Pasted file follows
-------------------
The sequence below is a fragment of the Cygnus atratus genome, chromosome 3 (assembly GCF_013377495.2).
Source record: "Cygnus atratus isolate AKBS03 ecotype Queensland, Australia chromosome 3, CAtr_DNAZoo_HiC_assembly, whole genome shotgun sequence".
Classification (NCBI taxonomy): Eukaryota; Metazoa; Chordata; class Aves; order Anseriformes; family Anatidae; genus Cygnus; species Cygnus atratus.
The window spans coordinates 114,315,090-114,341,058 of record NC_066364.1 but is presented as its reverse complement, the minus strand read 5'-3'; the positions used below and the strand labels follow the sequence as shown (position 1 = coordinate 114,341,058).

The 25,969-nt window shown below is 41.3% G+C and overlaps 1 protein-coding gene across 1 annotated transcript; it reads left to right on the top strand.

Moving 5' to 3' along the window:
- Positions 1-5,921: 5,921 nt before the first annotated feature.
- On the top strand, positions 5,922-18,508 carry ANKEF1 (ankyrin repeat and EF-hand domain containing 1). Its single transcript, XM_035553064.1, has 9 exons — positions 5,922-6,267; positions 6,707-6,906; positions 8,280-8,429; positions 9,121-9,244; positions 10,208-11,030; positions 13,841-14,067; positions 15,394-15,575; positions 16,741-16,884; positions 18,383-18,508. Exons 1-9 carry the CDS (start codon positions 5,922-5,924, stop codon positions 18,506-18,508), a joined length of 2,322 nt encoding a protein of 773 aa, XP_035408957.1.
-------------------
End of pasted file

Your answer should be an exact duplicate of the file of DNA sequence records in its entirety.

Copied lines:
The sequence below is a fragment of the Cygnus atratus genome, chromosome 3 (assembly GCF_013377495.2).
Source record: "Cygnus atratus isolate AKBS03 ecotype Queensland, Australia chromosome 3, CAtr_DNAZoo_HiC_assembly, whole genome shotgun sequence".
Classification (NCBI taxonomy): Eukaryota; Metazoa; Chordata; class Aves; order Anseriformes; family Anatidae; genus Cygnus; species Cygnus atratus.
The window spans coordinates 114,315,090-114,341,058 of record NC_066364.1 but is presented as its reverse complement, the minus strand read 5'-3'; the positions used below and the strand labels follow the sequence as shown (position 1 = coordinate 114,341,058).

The 25,969-nt window shown below is 41.3% G+C and overlaps 1 protein-coding gene across 1 annotated transcript; it reads left to right on the top strand.

Moving 5' to 3' along the window:
- Positions 1-5,921: 5,921 nt before the first annotated feature.
- On the top strand, positions 5,922-18,508 carry ANKEF1 (ankyrin repeat and EF-hand domain containing 1). Its single transcript, XM_035553064.1, has 9 exons — positions 5,922-6,267; positions 6,707-6,906; positions 8,280-8,429; positions 9,121-9,244; positions 10,208-11,030; positions 13,841-14,067; positions 15,394-15,575; positions 16,741-16,884; positions 18,383-18,508. Exons 1-9 carry the CDS (start codon positions 5,922-5,924, stop codon positions 18,506-18,508), a joined length of 2,322 nt encoding a protein of 773 aa, XP_035408957.1.